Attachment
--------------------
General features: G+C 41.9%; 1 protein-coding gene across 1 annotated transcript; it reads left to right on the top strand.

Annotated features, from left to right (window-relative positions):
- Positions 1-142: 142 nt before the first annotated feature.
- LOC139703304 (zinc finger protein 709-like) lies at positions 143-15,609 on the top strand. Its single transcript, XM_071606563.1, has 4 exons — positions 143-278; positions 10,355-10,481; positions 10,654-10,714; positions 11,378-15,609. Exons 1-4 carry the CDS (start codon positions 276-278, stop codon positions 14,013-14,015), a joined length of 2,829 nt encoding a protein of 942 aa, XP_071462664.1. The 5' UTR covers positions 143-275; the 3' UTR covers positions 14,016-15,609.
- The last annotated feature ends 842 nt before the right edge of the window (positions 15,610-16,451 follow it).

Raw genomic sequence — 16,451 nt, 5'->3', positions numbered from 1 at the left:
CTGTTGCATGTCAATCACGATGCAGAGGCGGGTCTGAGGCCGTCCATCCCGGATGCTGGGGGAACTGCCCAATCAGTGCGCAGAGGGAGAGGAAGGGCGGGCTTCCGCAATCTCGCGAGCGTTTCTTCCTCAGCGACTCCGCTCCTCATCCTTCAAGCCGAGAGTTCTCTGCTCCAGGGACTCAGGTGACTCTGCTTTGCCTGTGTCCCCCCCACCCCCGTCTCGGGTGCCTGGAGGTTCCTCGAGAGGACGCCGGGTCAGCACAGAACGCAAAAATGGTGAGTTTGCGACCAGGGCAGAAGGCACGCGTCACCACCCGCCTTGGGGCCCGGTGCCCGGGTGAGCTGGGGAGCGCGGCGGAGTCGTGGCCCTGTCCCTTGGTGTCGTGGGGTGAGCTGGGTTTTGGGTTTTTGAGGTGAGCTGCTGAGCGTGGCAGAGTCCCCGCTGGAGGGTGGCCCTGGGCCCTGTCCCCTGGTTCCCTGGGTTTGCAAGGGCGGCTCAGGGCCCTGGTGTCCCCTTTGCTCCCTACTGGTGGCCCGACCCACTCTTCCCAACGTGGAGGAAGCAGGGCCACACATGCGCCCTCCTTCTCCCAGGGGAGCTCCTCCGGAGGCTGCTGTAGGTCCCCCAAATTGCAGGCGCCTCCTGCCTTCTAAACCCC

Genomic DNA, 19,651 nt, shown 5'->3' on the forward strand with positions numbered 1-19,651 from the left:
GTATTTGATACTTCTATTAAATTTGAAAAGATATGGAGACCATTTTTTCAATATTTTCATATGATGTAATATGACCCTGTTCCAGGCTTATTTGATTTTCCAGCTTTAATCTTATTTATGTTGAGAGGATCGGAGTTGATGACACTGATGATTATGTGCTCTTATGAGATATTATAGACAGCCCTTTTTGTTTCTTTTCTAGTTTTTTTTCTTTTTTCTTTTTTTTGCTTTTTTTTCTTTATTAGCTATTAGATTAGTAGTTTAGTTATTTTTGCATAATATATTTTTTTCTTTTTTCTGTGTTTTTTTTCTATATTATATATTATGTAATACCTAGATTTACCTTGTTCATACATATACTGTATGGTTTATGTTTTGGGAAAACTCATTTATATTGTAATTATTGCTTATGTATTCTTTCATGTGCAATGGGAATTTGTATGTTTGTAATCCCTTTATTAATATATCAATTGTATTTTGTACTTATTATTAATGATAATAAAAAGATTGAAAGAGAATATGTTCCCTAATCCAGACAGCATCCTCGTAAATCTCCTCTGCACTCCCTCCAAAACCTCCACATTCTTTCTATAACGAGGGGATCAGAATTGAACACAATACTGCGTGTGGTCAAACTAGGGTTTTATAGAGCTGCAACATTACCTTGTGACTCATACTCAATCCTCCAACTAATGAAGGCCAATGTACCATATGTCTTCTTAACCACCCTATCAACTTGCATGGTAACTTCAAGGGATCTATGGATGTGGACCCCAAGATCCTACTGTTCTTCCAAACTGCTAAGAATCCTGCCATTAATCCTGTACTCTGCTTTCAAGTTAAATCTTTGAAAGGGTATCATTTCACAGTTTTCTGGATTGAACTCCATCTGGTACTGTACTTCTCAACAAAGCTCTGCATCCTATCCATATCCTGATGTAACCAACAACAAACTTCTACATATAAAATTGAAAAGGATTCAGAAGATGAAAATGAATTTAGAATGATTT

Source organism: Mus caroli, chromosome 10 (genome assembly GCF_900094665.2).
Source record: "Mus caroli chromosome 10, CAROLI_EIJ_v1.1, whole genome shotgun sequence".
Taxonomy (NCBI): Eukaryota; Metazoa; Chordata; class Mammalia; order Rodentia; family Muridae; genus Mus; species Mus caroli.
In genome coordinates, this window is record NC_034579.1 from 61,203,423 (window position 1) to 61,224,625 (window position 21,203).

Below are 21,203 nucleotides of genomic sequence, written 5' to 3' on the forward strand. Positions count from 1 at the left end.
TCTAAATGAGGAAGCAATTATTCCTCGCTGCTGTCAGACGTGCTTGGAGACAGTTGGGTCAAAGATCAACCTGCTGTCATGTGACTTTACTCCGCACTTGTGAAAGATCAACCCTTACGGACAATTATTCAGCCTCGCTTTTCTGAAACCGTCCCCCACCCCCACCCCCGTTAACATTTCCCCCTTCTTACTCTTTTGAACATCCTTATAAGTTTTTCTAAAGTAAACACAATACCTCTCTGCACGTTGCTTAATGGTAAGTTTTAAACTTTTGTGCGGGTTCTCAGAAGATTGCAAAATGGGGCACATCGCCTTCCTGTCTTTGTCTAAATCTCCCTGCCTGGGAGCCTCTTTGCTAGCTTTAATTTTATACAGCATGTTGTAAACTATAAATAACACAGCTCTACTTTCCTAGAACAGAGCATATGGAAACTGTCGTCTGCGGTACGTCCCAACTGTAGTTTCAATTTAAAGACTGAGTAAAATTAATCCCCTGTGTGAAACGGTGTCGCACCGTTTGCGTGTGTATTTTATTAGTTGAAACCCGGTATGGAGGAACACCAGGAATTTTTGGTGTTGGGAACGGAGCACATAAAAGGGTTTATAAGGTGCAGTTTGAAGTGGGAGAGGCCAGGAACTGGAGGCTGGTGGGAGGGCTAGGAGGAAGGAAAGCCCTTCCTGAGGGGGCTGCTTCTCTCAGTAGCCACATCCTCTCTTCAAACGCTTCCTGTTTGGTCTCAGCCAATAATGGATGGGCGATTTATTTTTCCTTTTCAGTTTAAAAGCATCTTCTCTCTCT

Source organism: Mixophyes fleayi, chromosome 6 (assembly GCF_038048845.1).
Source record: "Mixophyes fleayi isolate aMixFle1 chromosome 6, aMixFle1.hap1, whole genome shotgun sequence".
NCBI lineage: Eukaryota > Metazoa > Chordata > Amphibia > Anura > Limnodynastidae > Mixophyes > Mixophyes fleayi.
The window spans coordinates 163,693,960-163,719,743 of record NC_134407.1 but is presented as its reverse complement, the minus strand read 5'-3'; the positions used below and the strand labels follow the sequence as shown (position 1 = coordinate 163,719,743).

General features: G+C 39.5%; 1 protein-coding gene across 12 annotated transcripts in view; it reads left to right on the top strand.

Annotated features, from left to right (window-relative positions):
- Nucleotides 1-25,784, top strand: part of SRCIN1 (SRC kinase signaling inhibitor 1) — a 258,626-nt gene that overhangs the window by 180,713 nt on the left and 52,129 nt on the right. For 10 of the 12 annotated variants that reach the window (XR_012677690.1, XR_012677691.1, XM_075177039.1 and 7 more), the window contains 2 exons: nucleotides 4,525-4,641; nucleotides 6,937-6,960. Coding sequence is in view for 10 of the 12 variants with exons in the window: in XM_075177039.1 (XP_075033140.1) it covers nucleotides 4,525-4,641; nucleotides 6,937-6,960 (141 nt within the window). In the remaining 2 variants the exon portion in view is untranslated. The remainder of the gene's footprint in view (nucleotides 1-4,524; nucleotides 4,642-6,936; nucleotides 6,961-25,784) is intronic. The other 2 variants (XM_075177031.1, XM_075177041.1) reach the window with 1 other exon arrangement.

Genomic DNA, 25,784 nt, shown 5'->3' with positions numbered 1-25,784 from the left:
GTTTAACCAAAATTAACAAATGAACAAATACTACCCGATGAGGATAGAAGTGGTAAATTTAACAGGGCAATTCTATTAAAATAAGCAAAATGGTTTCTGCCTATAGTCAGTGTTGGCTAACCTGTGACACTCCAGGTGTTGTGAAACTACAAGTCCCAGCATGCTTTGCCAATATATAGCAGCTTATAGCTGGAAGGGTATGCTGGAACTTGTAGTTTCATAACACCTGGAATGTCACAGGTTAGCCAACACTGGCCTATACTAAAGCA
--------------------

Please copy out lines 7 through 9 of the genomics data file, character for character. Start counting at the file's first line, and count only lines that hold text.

CTGTTGCATGTCAATCACGATGCAGAGGCGGGTCTGAGGCCGTCCATCCCGGATGCTGGGGGAACTGCCCAATCAGTGCGCAGAGGGAGAGGAAGGGCGGGCTTCCGCAATCTCGCGAGCGTTTCTTCCTCAGCGACTCCGCTCCTCATCCTTCAAGCCGAGAGTTCTCTGCTCCAGGGACTCAGGTGACTCTGCTTTGCCTGTGTCCCCCCCACCCCCGTCTCGGGTGCCTGGAGGTTCCTCGAGAGGACGCCGGGTCAGCACAGAACGCAAAAATGGTGAGTTTGCGACCAGGGCAGAAGGCACGCGTCACCACCCGCCTTGGGGCCCGGTGCCCGGGTGAGCTGGGGAGCGCGGCGGAGTCGTGGCCCTGTCCCTTGGTGTCGTGGGGTGAGCTGGGTTTTGGGTTTTTGAGGTGAGCTGCTGAGCGTGGCAGAGTCCCCGCTGGAGGGTGGCCCTGGGCCCTGTCCCCTGGTTCCCTGGGTTTGCAAGGGCGGCTCAGGGCCCTGGTGTCCCCTTTGCTCCCTACTGGTGGCCCGACCCACTCTTCCCAACGTGGAGGAAGCAGGGCCACACATGCGCCCTCCTTCTCCCAGGGGAGCTCCTCCGGAGGCTGCTGTAGGTCCCCCAAATTGCAGGCGCCTCCTGCCTTCTAAACCCC

Genomic DNA, 19,651 nt, shown 5'->3' on the forward strand with positions numbered 1-19,651 from the left:
GTATTTGATACTTCTATTAAATTTGAAAAGATATGGAGACCATTTTTTCAATATTTTCATATGATGTAATATGACCCTGTTCCAGGCTTATTTGATTTTCCAGCTTTAATCTTATTTATGTTGAGAGGATCGGAGTTGATGACACTGATGATTATGTGCTCTTATGAGATATTATAGACAGCCCTTTTTGTTTCTTTTCTAGTTTTTTTTCTTTTTTCTTTTTTTTGCTTTTTTTTCTTTATTAGCTATTAGATTAGTAGTTTAGTTATTTTTGCATAATATATTTTTTTCTTTTTTCTGTGTTTTTTTTCTATATTATATATTATGTAATACCTAGATTTACCTTGTTCATACATATACTGTATGGTTTATGTTTTGGGAAAACTCATTTATATTGTAATTATTGCTTATGTATTCTTTCATGTGCAATGGGAATTTGTATGTTTGTAATCCCTTTATTAATATATCAATTGTATTTTGTACTTATTATTAATGATAATAAAAAGATTGAAAGAGAATATGTTCCCTAATCCAGACAGCATCCTCGTAAATCTCCTCTGCACTCCCTCCAAAACCTCCACATTCTTTCTATAACGAGGGGATCAGAATTGAACACAATACTGCGTGTGGTCAAACTAGGGTTTTATAGAGCTGCAACATTACCTTGTGACTCATACTCAATCCTCCAACTAATGAAGGCCAATGTACCATATGTCTTCTTAACCACCCTATCAACTTGCATGGTAACTTCAAGGGATCTATGGATGTGGACCCCAAGATCCTACTGTTCTTCCAAACTGCTAAGAATCCTGCCATTAATCCTGTACTCTGCTTTCAAGTTAAATCTTTGAAAGGGTATCATTTCACAGTTTTCTGGATTGAACTCCATCTGGTACTGTACTTCTCAACAAAGCTCTGCATCCTATCCATATCCTGATGTAACCAACAACAAACTTCTACATATAAAATTGAAAAGGATTCAGAAGATGAAAATGAATTTAGAATGATTT